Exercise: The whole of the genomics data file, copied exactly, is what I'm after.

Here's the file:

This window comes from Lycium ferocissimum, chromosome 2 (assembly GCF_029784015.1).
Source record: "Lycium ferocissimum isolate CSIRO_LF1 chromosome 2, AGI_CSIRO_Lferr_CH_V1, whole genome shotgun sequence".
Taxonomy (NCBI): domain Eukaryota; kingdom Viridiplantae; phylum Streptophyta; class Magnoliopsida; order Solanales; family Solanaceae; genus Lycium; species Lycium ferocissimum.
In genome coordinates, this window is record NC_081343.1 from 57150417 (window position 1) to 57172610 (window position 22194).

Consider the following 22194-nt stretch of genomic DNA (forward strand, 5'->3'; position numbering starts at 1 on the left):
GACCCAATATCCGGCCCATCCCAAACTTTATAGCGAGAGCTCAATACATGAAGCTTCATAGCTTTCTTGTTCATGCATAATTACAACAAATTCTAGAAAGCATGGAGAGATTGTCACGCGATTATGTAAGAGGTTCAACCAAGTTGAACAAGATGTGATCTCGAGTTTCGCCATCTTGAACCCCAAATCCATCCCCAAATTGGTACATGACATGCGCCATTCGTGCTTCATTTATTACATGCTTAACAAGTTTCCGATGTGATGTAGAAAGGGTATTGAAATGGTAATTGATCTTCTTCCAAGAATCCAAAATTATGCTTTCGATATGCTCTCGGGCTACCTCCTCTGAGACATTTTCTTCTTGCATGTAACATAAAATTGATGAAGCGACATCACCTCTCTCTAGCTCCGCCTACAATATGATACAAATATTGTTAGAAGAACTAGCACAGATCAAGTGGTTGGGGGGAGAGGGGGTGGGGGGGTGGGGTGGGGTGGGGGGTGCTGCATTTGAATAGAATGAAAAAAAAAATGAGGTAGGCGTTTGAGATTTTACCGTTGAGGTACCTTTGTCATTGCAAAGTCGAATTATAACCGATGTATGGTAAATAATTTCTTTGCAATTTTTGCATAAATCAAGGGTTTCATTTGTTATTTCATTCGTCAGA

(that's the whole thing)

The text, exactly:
This window comes from Lycium ferocissimum, chromosome 2 (assembly GCF_029784015.1).
Source record: "Lycium ferocissimum isolate CSIRO_LF1 chromosome 2, AGI_CSIRO_Lferr_CH_V1, whole genome shotgun sequence".
Taxonomy (NCBI): domain Eukaryota; kingdom Viridiplantae; phylum Streptophyta; class Magnoliopsida; order Solanales; family Solanaceae; genus Lycium; species Lycium ferocissimum.
In genome coordinates, this window is record NC_081343.1 from 57150417 (window position 1) to 57172610 (window position 22194).

Consider the following 22194-nt stretch of genomic DNA (forward strand, 5'->3'; position numbering starts at 1 on the left):
GACCCAATATCCGGCCCATCCCAAACTTTATAGCGAGAGCTCAATACATGAAGCTTCATAGCTTTCTTGTTCATGCATAATTACAACAAATTCTAGAAAGCATGGAGAGATTGTCACGCGATTATGTAAGAGGTTCAACCAAGTTGAACAAGATGTGATCTCGAGTTTCGCCATCTTGAACCCCAAATCCATCCCCAAATTGGTACATGACATGCGCCATTCGTGCTTCATTTATTACATGCTTAACAAGTTTCCGATGTGATGTAGAAAGGGTATTGAAATGGTAATTGATCTTCTTCCAAGAATCCAAAATTATGCTTTCGATATGCTCTCGGGCTACCTCCTCTGAGACATTTTCTTCTTGCATGTAACATAAAATTGATGAAGCGACATCACCTCTCTCTAGCTCCGCCTACAATATGATACAAATATTGTTAGAAGAACTAGCACAGATCAAGTGGTTGGGGGGAGAGGGGGTGGGGGGGTGGGGTGGGGTGGGGGGTGCTGCATTTGAATAGAATGAAAAAAAAAATGAGGTAGGCGTTTGAGATTTTACCGTTGAGGTACCTTTGTCATTGCAAAGTCGAATTATAACCGATGTATGGTAAATAATTTCTTTGCAATTTTTGCATAAATCAAGGGTTTCATTTGTTATTTCATTCGTCAGA